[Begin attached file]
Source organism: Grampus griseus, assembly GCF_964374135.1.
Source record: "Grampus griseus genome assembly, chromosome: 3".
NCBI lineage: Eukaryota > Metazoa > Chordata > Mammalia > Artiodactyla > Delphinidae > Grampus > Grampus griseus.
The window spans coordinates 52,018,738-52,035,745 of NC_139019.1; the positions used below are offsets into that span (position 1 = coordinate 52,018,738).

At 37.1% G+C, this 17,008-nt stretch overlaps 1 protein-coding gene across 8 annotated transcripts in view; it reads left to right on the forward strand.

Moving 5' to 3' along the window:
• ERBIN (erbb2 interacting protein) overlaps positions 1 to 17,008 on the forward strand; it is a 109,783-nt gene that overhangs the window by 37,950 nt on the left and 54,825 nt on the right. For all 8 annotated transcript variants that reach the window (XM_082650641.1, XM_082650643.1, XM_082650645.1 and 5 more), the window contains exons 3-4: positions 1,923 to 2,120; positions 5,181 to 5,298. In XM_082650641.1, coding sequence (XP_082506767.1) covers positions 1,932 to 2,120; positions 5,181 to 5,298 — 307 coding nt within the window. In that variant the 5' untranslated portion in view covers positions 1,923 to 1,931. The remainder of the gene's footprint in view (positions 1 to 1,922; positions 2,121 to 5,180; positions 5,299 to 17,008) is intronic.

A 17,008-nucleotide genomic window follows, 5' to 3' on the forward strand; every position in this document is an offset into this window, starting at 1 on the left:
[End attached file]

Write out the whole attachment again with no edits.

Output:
Source organism: Grampus griseus, assembly GCF_964374135.1.
Source record: "Grampus griseus genome assembly, chromosome: 3".
NCBI lineage: Eukaryota > Metazoa > Chordata > Mammalia > Artiodactyla > Delphinidae > Grampus > Grampus griseus.
The window spans coordinates 52,018,738-52,035,745 of NC_139019.1; the positions used below are offsets into that span (position 1 = coordinate 52,018,738).

At 37.1% G+C, this 17,008-nt stretch overlaps 1 protein-coding gene across 8 annotated transcripts in view; it reads left to right on the forward strand.

Moving 5' to 3' along the window:
• ERBIN (erbb2 interacting protein) overlaps positions 1 to 17,008 on the forward strand; it is a 109,783-nt gene that overhangs the window by 37,950 nt on the left and 54,825 nt on the right. For all 8 annotated transcript variants that reach the window (XM_082650641.1, XM_082650643.1, XM_082650645.1 and 5 more), the window contains exons 3-4: positions 1,923 to 2,120; positions 5,181 to 5,298. In XM_082650641.1, coding sequence (XP_082506767.1) covers positions 1,932 to 2,120; positions 5,181 to 5,298 — 307 coding nt within the window. In that variant the 5' untranslated portion in view covers positions 1,923 to 1,931. The remainder of the gene's footprint in view (positions 1 to 1,922; positions 2,121 to 5,180; positions 5,299 to 17,008) is intronic.

A 17,008-nucleotide genomic window follows, 5' to 3' on the forward strand; every position in this document is an offset into this window, starting at 1 on the left: